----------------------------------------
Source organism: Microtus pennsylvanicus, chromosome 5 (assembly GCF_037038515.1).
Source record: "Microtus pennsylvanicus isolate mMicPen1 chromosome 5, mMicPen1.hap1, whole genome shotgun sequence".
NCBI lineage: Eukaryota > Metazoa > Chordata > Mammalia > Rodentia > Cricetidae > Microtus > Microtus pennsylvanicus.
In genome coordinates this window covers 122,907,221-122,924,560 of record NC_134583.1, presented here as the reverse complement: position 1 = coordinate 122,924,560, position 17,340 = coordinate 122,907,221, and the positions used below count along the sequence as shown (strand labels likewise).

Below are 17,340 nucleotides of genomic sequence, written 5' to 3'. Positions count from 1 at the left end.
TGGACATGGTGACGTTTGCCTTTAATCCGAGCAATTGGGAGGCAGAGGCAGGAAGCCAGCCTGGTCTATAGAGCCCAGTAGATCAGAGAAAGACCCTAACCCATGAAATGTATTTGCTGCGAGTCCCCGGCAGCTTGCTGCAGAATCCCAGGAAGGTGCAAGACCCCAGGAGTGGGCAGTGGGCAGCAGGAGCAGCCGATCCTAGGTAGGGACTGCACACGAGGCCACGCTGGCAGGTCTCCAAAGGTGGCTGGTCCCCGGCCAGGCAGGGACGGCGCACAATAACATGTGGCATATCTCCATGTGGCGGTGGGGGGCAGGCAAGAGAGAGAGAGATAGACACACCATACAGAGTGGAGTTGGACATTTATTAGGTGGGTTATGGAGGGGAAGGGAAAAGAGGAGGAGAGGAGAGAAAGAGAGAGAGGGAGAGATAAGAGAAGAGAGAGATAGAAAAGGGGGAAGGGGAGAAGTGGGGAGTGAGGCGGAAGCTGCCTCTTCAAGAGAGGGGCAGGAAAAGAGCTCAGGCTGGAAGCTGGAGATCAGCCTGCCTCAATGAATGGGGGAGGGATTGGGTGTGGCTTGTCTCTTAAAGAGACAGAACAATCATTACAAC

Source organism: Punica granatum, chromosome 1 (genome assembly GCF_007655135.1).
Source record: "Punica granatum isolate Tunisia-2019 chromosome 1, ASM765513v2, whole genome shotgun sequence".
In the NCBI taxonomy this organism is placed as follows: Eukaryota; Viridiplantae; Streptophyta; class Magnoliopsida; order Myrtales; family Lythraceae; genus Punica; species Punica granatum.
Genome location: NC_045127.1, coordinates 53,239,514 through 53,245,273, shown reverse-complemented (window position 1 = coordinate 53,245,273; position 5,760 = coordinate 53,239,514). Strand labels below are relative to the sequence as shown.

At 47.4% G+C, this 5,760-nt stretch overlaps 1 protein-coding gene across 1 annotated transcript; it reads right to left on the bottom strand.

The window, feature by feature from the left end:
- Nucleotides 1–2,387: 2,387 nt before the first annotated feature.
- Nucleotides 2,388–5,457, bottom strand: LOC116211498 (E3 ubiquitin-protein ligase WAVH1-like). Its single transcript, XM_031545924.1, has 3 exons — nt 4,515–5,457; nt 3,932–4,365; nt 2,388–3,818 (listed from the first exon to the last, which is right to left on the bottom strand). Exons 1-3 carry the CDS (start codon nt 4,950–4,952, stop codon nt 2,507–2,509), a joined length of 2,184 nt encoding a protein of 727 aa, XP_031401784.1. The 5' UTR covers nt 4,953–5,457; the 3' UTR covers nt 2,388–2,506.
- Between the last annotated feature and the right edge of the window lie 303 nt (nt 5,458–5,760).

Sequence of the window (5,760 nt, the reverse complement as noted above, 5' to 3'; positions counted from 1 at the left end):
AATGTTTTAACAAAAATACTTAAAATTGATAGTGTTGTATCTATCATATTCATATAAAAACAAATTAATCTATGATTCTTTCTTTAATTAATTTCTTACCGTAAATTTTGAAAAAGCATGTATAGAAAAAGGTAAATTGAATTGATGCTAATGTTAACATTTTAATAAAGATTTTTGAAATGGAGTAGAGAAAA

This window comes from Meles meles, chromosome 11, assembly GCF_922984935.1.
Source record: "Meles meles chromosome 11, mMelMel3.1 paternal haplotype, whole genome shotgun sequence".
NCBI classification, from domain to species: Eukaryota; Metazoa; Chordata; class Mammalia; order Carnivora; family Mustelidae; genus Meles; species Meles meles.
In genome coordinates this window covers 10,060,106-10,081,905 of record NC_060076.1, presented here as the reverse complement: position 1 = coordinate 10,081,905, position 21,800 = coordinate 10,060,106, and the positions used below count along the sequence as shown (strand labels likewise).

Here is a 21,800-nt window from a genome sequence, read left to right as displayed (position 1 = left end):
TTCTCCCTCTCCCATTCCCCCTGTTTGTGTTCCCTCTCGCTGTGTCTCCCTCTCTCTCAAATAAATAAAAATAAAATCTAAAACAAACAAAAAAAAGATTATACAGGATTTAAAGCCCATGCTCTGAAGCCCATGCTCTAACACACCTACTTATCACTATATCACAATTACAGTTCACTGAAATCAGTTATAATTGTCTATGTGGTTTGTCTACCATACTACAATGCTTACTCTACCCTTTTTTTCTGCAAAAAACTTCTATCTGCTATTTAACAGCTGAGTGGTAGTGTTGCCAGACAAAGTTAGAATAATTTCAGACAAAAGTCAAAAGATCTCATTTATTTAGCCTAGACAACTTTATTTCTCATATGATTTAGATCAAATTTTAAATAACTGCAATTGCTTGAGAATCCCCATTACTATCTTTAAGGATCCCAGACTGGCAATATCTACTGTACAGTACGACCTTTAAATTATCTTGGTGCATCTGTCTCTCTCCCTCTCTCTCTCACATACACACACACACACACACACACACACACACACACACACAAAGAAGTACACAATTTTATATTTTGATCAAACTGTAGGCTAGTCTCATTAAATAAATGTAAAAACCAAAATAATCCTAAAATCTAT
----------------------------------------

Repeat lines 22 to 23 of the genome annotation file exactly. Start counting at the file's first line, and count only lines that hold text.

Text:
Here is a 21,800-nt window from a genome sequence, read left to right as displayed (position 1 = left end):
TTCTCCCTCTCCCATTCCCCCTGTTTGTGTTCCCTCTCGCTGTGTCTCCCTCTCTCTCAAATAAATAAAAATAAAATCTAAAACAAACAAAAAAAAGATTATACAGGATTTAAAGCCCATGCTCTGAAGCCCATGCTCTAACACACCTACTTATCACTATATCACAATTACAGTTCACTGAAATCAGTTATAATTGTCTATGTGGTTTGTCTACCATACTACAATGCTTACTCTACCCTTTTTTTCTGCAAAAAACTTCTATCTGCTATTTAACAGCTGAGTGGTAGTGTTGCCAGACAAAGTTAGAATAATTTCAGACAAAAGTCAAAAGATCTCATTTATTTAGCCTAGACAACTTTATTTCTCATATGATTTAGATCAAATTTTAAATAACTGCAATTGCTTGAGAATCCCCATTACTATCTTTAAGGATCCCAGACTGGCAATATCTACTGTACAGTACGACCTTTAAATTATCTTGGTGCATCTGTCTCTCTCCCTCTCTCTCTCACATACACACACACACACACACACACACACACACACACACACAAAGAAGTACACAATTTTATATTTTGATCAAACTGTAGGCTAGTCTCATTAAATAAATGTAAAAACCAAAATAATCCTAAAATCTAT